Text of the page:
The end of garbage

p12608In nature, nothing goes to waste. The excrement of one species (forgive me if you are reading over breakfast) becomes food for another.

Why can’t we design the industrial economy to be like nature?

This isn’t a new idea. During the American Revolution, iron pots were melted down to make armaments. I take notes with a pen made out of recycled bottles. The gospel of “natural capitalism” or “cradle to cradle” has been spread by  such pioneering environmental thinkers as Paul Hawken and Bill McDonough.

Lately, though, I’m pleased to report, the idea of eliminating waste is gaining traction among big global companies, which increasingly are talking about — and acting to bring about — what is called the circular economy.

As regular readers of this blog know (see this and this), I’ve long been excited by the idea of a zero-waste world. I wrote a story for FORTUNE called The End of Garbage in 2007. Recently, I revisited the topic for Ensia, a magazine and website about environmental solutions.

Here’s how my story begins:

Don’t let fashion go to waste,” says H&M, the global clothing retailer that booked $20 billion in revenues last year. So I brought a bag of old T-shirts, sweaters and khaki pants to an H&M store in Washington, D.C., where it took them, no questions asked, and gave me a coupon for 15 percent off my next purchase. H&M takes back clothes in all of its 3,100 stores in 53 countries.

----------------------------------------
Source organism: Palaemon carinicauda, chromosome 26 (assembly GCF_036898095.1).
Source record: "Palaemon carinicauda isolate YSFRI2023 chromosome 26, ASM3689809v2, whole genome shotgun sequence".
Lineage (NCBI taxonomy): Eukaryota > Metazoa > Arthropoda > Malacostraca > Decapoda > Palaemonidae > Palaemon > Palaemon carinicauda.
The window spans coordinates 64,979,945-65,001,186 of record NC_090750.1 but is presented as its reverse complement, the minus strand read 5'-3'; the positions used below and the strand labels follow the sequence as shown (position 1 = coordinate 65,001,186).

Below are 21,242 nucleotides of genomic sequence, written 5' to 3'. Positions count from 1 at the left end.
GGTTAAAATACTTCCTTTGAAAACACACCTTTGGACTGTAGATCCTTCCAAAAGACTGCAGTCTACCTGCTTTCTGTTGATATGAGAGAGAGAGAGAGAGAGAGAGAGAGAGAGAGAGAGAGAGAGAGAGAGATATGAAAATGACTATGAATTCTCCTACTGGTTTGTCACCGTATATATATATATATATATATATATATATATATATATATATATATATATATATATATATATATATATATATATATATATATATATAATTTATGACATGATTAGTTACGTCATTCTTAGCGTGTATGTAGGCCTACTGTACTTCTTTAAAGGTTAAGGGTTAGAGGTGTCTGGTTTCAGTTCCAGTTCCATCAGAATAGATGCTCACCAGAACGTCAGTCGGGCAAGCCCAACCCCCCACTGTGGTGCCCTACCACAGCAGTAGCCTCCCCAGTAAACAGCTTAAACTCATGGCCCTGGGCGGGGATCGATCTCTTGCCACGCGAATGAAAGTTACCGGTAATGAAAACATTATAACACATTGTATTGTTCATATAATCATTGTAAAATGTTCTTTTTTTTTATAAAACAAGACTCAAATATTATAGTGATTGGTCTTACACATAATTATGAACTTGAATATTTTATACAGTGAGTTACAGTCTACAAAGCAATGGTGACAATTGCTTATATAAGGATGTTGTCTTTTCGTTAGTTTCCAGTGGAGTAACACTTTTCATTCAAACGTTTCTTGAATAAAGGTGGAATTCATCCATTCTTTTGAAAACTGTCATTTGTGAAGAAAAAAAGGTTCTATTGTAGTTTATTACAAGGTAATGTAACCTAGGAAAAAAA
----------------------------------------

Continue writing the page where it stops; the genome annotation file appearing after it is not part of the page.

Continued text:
Next, I pulled an ancient iPod and an iPhone 4S with a cracked screen from a desk drawer. On the website of a company called Gazelle, I answered a few questions and learned that the company would pay me $37 for the pair. (Without the cracked screen, the iPhone would have been valued at $135.) I printed out a free shipping label, and they were on their way. Not to landfills, but to a new life.

Meanwhile, not far from my home, a garage owned by the Washington Metrorail system is about to undergo a makeover. Existing lighting fixtures will be replaced by LEDs that are expected to reduce energy usage by 68 percent. The LEDs will be manufactured, owned and monitored by Philips, which will take them back when they need to be repaired or replaced.

Welcome to the emerging world of the circular economy.

I go on to write about McKinsey & Co., Philips, Sprint, Best Buy, all of whom are getting serious about circular business models. This is getting real, folks. You can read the rest here.